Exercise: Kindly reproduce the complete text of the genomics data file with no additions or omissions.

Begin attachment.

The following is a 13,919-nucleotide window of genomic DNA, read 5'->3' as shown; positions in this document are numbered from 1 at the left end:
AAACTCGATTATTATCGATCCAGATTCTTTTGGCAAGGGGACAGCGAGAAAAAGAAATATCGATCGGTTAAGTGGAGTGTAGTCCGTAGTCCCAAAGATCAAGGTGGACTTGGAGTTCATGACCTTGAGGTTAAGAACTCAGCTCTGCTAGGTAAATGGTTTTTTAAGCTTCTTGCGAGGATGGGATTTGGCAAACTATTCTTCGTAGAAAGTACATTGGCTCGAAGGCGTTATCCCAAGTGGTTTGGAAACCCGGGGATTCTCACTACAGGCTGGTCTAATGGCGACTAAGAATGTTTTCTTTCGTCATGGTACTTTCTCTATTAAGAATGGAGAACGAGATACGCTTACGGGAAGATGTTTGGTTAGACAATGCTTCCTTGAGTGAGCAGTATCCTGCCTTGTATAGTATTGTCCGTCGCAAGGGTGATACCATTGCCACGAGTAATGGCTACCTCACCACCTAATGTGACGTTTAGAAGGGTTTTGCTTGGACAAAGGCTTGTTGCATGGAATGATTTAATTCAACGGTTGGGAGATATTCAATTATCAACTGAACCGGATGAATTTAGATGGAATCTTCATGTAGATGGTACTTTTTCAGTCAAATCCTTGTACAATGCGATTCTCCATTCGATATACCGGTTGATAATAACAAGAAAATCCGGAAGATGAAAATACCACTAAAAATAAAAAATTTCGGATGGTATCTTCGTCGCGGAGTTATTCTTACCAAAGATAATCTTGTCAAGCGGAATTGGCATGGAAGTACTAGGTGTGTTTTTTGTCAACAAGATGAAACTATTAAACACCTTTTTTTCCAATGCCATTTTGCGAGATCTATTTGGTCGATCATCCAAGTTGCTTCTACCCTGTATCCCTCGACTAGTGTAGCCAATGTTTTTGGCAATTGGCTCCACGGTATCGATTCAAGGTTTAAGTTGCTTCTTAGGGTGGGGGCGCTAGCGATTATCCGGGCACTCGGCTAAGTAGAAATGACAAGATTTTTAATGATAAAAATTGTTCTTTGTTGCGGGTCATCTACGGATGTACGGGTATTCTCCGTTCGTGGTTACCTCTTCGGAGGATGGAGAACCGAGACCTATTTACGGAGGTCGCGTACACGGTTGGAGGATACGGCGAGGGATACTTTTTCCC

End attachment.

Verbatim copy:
The following is a 13,919-nucleotide window of genomic DNA, read 5'->3' as shown; positions in this document are numbered from 1 at the left end:
AAACTCGATTATTATCGATCCAGATTCTTTTGGCAAGGGGACAGCGAGAAAAAGAAATATCGATCGGTTAAGTGGAGTGTAGTCCGTAGTCCCAAAGATCAAGGTGGACTTGGAGTTCATGACCTTGAGGTTAAGAACTCAGCTCTGCTAGGTAAATGGTTTTTTAAGCTTCTTGCGAGGATGGGATTTGGCAAACTATTCTTCGTAGAAAGTACATTGGCTCGAAGGCGTTATCCCAAGTGGTTTGGAAACCCGGGGATTCTCACTACAGGCTGGTCTAATGGCGACTAAGAATGTTTTCTTTCGTCATGGTACTTTCTCTATTAAGAATGGAGAACGAGATACGCTTACGGGAAGATGTTTGGTTAGACAATGCTTCCTTGAGTGAGCAGTATCCTGCCTTGTATAGTATTGTCCGTCGCAAGGGTGATACCATTGCCACGAGTAATGGCTACCTCACCACCTAATGTGACGTTTAGAAGGGTTTTGCTTGGACAAAGGCTTGTTGCATGGAATGATTTAATTCAACGGTTGGGAGATATTCAATTATCAACTGAACCGGATGAATTTAGATGGAATCTTCATGTAGATGGTACTTTTTCAGTCAAATCCTTGTACAATGCGATTCTCCATTCGATATACCGGTTGATAATAACAAGAAAATCCGGAAGATGAAAATACCACTAAAAATAAAAAATTTCGGATGGTATCTTCGTCGCGGAGTTATTCTTACCAAAGATAATCTTGTCAAGCGGAATTGGCATGGAAGTACTAGGTGTGTTTTTTGTCAACAAGATGAAACTATTAAACACCTTTTTTTCCAATGCCATTTTGCGAGATCTATTTGGTCGATCATCCAAGTTGCTTCTACCCTGTATCCCTCGACTAGTGTAGCCAATGTTTTTGGCAATTGGCTCCACGGTATCGATTCAAGGTTTAAGTTGCTTCTTAGGGTGGGGGCGCTAGCGATTATCCGGGCACTCGGCTAAGTAGAAATGACAAGATTTTTAATGATAAAAATTGTTCTTTGTTGCGGGTCATCTACGGATGTACGGGTATTCTCCGTTCGTGGTTACCTCTTCGGAGGATGGAGAACCGAGACCTATTTACGGAGGTCGCGTACACGGTTGGAGGATACGGCGAGGGATACTTTTTCCC